weBoost Drive Reach Cell Phone Signal Booster

Gearflogger reviews the weBoost Drive Reach cell phone signal boosterThere are those like and those who need reliable communications in the backcountry. While professionals rely on radios and sat phones, the rest of us have cell phones, not always a bad thing thanks to the wide coverage in so many parts of the world. But quantity does not automatically beget quality, as anyone who has experienced dropped calls and terrible call quality with three solid bars can attest. Luckily weBoost can bridge the gap with a range of solid cell phone signal boosters. We tested the Drive Reach and found it to deliver consistently better call quality.

The weBoost Drive Reach is a big leap forward for 4G LTE cell boosters, the efficacy of which depend quite a bit on raw power. Cell phone signal is measured from -50dB (perfect signal) to -120dB (dead zone). The Reach has up to 50dB gain for incoming signal – the FCC max for mobile boosters – and 29.5dBm in uplink power for transmission. Keep in mind that every 3dB increase doubles the power because decibels are on a logarithmic scale. Before you get to the installation, remember to register your device with the FCC. It's free and just takes a minute.

The Drive Reach is clearly a quality-built product with about as simple a setup as possible, and you'll spend more time thinking about where to put the components than actually installing them, which takes about 15 minutes once you're ready. They lay out the sequence in clear stickers on each component so you can't mess it up: install magnetic exterior antenna, install interior antenna with included double-sided sticky Velcro, install amplifier and plug into cigarette adapter. Done! We mounted the exterior antenna above and ahead of the lip of rear hatchback on our 2012 Jeep Grand Cherokee, the interior antenna on the right side of the driver seat, routed the exterior cable through the weather seal on the rear hatch and the interior cable we just duct taped to the floor in the center of the rear cabin. Both cables end up with the amplifier in the rear cargo area, just leave room around the amp for airflow to control heat. The amp has a convenient bracket with screw holes, but we didn't need to use them because there are also two very handy Velcro strips that grab the carpet liner securely. The Jeep's cargo area has a cigarette adapter so we just plugged it in. The adapter itself even has a USB pass through port, so if you need to mount it up front you get some extra flexibility.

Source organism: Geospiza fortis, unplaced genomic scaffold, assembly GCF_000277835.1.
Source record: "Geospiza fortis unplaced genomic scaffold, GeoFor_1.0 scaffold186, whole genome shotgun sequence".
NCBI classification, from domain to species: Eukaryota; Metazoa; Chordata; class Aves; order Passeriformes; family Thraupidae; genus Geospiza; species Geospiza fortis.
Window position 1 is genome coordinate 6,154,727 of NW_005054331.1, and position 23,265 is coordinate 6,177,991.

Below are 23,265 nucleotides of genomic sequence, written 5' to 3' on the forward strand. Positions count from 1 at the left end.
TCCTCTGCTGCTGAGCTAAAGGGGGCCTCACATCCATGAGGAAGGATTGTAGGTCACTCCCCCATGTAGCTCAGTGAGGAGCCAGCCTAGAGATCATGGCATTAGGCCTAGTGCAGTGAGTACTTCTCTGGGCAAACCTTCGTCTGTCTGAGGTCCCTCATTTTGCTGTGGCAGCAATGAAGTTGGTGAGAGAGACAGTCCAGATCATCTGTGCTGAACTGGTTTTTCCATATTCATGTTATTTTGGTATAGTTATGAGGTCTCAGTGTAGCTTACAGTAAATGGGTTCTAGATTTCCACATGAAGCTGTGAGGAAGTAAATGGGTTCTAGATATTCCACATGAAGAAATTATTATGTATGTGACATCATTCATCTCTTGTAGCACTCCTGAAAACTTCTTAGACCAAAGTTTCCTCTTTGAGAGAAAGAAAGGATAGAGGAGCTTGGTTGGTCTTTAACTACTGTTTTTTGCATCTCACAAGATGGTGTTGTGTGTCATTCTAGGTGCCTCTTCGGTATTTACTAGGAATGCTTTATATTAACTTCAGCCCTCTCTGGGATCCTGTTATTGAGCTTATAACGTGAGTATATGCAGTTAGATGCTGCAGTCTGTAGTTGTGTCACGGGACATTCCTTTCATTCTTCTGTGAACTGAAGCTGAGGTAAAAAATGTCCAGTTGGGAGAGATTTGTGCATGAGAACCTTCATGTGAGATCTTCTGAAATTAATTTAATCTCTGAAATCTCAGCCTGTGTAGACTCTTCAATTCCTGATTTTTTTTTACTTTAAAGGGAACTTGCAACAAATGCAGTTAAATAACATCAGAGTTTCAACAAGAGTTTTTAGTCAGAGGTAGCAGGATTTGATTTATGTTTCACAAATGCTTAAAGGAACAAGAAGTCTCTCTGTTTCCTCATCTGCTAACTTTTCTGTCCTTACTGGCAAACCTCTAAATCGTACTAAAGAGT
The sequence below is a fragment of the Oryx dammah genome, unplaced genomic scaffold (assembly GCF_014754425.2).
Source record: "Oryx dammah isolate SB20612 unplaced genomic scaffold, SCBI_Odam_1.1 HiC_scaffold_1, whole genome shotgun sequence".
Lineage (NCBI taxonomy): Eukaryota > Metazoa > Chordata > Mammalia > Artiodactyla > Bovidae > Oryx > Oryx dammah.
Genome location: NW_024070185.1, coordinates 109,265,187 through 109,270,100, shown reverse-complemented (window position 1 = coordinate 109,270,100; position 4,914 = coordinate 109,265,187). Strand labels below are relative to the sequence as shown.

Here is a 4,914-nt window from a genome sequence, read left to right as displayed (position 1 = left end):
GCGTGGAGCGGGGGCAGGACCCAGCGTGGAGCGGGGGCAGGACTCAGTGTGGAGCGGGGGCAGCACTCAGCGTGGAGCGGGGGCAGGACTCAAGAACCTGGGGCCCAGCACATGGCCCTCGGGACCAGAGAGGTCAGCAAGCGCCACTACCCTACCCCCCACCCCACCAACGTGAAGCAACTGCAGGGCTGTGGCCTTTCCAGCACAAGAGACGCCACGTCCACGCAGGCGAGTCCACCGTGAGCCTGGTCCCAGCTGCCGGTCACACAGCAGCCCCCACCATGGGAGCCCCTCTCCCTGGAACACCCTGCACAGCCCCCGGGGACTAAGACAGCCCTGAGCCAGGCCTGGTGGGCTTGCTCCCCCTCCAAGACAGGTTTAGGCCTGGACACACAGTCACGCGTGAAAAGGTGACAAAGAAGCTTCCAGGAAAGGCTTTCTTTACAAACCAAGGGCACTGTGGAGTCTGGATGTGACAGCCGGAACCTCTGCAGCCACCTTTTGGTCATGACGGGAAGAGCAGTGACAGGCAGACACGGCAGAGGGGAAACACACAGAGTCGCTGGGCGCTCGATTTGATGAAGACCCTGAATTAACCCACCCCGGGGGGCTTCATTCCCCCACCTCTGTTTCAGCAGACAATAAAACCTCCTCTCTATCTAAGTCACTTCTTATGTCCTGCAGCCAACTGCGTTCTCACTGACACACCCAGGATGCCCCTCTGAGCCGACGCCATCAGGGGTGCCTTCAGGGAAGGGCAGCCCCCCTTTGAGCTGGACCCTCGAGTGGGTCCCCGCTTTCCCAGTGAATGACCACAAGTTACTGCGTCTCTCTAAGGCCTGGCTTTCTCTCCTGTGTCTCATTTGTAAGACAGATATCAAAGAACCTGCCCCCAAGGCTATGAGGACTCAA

After installing put your phone in field test mode to see your signal strength in dB, because the bars that supposedly show signal strength really don’t mean jack. On iOS 12 open phone app > dial pad > type in *3001#12345#* > hit send to open a hidden menu. Go to LTE > Serving Cell Meas > look at the rsrp0 number to see the strength of the closest cell tower in dB. On an iPhone this mode used to replace the useless bars with a useful numerical decibel reading where -50dB is a perfect signal and -120dB is a dead zone. However since iOS 11 you now get this funky menu setup that has a lot more information but is difficult to read, not least because the list of data that includes the critical rsrp0 number keeps automatically resorting every second or so. If you’re specifically interested in data up/download speeds get the Speedtest app by Ookla to test your speeds before and after boosting.

Signal strength generally depends on the location and power of the nearest cell tower, which you can find at least roughly with a number of apps and websites. Performance of the Drive Reach depends on signal strength: the higher the signal strength, the more you'll gain, it's just the nature of the thing, and weBoost recommends a base signal strength of -100dB to operate. We still saw small gains of 5 to 10dB, although somewhat inconsistently, at a base strength of -110 to -120dB. At around -90 to -100dB we saw consistent improvements of at least 10dB, and sometimes up to 30dB.

What's this mean in layman's terms? We made more connections, and the connections we made had generally better voice quality and fewer dropped data packets. This means you will get usable signal in more places and better quality on the signal that you're using. The cost of the Drive Reach puts it beyond the budget of most casual users, but for those of us who frequently need reliable comms on the fringes of normal cell service, the Drive Reach is absolutely worth the investment.

$499.99 at Amazon


Note to readers: As of November 1, 2022, Gearflogger no longer participates in affiliate programs or accepts commissions on links to products. We’ll find some other way to make money. Maybe get a real job. Maybe not.

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